Kari lives here.
Sophie Taeuber-Arp used mixed media (textile, dance, watercolor, puppetry) to integrate the artistic experience with society. As a prominent figure at Cabaret Voltaire, she underscored the distance between "new" forms of artistry from classical ideas about painting and sculpture. I also thought she was interesting for her personal emphasis on democratizing art through the use of nontraditional handicrafts
Her work "Draft for the tearoom on the ground floor of the Café Aubette"
is an abstract architectural design for the interior space of one of the rooms in L'Aubette in Strasbourg, which she renovated with her husband. They divided the design and labor for massive project with a friend, van Doesburg, finally finishing and opening the rooms in 1928. The performance/artistic space lost popularity during Nazi occupation. Although the design was covered over, the notes and plans remain as an example of radical implementation of a unified space.
"Taeuber wanted to create the kind of art that would provide the modern, scientifically and technically determined era and the people who lived in it with an adequate esthetic experience by means of a reduction to elementary, autonomous images..." ("Sophie Taeuber-Arp and the Interrelation of the Arts" Willy Rotzler and Maureen Oberli-Turner. The Journal of Decorative and Propaganda Arts © 1993 Florida International University Board of Trustees on behalf of The Wolfsonian-FIU)
In my interpretation, I modernized the tearoom/café into a teabar/cybercafé. Otherwise, I tried to reproduce the draft as faithfully as I could, using a program to craft a three dimensional model. I kept the same color scheme because I thought it significant that the stiff concrete rectangles (representative of postwar modernity) clashed with the traditional ideas about what a lavender "tearoom" should be. In all of the rooms in the Cafe Aubette, the artists emphasized the distinctness of color and architecture (using a mixture of Ostwald's color theory and ideas unique to De Stijl).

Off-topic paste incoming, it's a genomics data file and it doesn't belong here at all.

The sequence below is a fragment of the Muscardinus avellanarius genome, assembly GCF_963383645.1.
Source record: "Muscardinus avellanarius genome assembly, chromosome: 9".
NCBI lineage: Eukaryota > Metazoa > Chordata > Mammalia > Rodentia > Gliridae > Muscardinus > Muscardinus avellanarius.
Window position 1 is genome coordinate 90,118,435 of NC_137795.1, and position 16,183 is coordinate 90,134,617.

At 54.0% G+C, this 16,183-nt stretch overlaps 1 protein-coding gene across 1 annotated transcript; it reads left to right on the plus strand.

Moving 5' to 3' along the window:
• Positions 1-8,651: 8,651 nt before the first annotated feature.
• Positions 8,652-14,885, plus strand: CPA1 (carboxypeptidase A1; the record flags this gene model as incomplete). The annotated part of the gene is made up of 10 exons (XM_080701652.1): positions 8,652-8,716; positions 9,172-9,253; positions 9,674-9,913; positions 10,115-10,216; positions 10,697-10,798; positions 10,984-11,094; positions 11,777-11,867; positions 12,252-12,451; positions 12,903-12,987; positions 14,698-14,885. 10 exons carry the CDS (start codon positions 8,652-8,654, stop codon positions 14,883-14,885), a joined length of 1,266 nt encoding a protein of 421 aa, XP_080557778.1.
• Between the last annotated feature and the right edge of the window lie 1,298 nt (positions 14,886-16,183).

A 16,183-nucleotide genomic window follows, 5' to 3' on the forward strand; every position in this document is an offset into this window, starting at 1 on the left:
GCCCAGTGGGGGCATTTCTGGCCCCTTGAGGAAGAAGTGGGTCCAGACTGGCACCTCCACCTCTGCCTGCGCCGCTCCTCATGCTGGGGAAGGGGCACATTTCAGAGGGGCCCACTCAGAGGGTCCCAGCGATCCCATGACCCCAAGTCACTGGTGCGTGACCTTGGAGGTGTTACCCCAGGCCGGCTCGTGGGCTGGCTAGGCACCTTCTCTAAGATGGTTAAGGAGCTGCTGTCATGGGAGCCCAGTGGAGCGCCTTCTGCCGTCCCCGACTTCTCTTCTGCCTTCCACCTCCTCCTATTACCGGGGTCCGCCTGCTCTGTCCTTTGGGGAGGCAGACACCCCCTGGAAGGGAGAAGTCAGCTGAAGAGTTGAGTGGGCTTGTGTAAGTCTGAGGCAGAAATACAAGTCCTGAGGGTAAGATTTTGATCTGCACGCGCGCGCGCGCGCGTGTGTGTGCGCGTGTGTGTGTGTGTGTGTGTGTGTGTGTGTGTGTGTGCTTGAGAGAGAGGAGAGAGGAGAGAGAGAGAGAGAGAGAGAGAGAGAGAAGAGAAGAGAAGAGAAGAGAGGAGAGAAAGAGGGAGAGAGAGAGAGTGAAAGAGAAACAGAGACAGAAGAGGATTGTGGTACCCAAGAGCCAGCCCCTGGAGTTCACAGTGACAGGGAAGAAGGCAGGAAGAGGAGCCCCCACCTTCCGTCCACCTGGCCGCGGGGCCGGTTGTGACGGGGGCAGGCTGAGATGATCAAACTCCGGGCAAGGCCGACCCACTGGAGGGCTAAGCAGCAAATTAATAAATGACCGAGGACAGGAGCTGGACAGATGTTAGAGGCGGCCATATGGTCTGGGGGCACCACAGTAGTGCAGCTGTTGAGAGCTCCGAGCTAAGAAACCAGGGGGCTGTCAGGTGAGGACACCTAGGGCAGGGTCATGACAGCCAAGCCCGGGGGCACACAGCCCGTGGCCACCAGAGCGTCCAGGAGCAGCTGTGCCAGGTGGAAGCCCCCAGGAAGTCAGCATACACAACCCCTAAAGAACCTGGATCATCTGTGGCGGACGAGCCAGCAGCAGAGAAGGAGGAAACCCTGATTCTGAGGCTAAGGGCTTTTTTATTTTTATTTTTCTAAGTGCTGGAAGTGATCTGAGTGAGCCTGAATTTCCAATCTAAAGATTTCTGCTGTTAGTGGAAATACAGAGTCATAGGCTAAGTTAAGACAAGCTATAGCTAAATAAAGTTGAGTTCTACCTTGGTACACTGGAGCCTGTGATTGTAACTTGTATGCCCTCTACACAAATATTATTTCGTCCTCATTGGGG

My model, made in Google Sketchup, seems an apt reflection of the information age. My design exists only in the theoretical realm, giving it an immortality to contrast with Taeuber's completed tearoom, which was destroyed. Paintings commemorate some of the stained glass patterns and other details...making the actual Aubette mostly theoretical as well, although attempts have been made to recover the original. Rather than reproduce Taeuber's mural details exactly, with horizontal and vertical patterns, I decided to incorporate binary code. As in the original, where the white, maroon and blue patches mimic the larger structure of the design, my version uses the same kind of meta-modeling---referencing the fact that it is made up of, at the most fundamental level, zeros and ones.
It is ambiguous, in both the draft and the photograph of the finished room, whether the larger rectangles have any three dimensional elements. I invite any potential collector to play with the push/ pull function, to see what the room might look like with the rectangles all existing on different planes. By including spectators in the design process, I am paying homage to the magazine De Stijl, which published the working plans and drafts of L'Aubette.
This is a still of the completed model, which is available for the public to download on 3d warehouse. It's the first link that comes up when anyone searches dada, looking for google models. The next two are mistakes. Ignore those! Hypothetically anyone could comment on or alter my model and repost. http://sketchup.google.com/3dwarehouse/ Also, anyone can repost the model on google earth.
is an exhibition about art and imagination. Some pieces ask viewers to literally step into a playworld. Other artwork prompts them to create narrative structure around found objects. All allow the observer to play pretend.